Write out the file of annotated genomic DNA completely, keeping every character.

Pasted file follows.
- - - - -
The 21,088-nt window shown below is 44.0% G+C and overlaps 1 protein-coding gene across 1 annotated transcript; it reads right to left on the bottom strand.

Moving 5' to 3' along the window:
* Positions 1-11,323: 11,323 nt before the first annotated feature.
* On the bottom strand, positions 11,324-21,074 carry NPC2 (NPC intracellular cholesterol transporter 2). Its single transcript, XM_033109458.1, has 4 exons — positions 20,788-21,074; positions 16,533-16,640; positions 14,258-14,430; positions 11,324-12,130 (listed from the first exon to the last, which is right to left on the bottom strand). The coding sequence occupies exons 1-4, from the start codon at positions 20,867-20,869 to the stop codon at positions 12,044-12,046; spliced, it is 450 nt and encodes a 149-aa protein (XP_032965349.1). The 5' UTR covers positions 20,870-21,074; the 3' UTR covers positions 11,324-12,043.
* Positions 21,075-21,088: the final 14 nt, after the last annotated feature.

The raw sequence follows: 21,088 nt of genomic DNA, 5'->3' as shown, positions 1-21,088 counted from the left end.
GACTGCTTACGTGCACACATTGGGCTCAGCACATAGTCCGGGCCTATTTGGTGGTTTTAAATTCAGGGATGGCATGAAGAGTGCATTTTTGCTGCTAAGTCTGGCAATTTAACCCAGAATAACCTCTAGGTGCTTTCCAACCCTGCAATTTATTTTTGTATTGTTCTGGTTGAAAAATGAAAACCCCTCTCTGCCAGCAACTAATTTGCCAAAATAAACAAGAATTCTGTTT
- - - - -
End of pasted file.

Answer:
The 21,088-nt window shown below is 44.0% G+C and overlaps 1 protein-coding gene across 1 annotated transcript; it reads right to left on the bottom strand.

Moving 5' to 3' along the window:
* Positions 1-11,323: 11,323 nt before the first annotated feature.
* On the bottom strand, positions 11,324-21,074 carry NPC2 (NPC intracellular cholesterol transporter 2). Its single transcript, XM_033109458.1, has 4 exons — positions 20,788-21,074; positions 16,533-16,640; positions 14,258-14,430; positions 11,324-12,130 (listed from the first exon to the last, which is right to left on the bottom strand). The coding sequence occupies exons 1-4, from the start codon at positions 20,867-20,869 to the stop codon at positions 12,044-12,046; spliced, it is 450 nt and encodes a 149-aa protein (XP_032965349.1). The 5' UTR covers positions 20,870-21,074; the 3' UTR covers positions 11,324-12,043.
* Positions 21,075-21,088: the final 14 nt, after the last annotated feature.

The raw sequence follows: 21,088 nt of genomic DNA, 5'->3' as shown, positions 1-21,088 counted from the left end.
GACTGCTTACGTGCACACATTGGGCTCAGCACATAGTCCGGGCCTATTTGGTGGTTTTAAATTCAGGGATGGCATGAAGAGTGCATTTTTGCTGCTAAGTCTGGCAATTTAACCCAGAATAACCTCTAGGTGCTTTCCAACCCTGCAATTTATTTTTGTATTGTTCTGGTTGAAAAATGAAAACCCCTCTCTGCCAGCAACTAATTTGCCAAAATAAACAAGAATTCTGTTT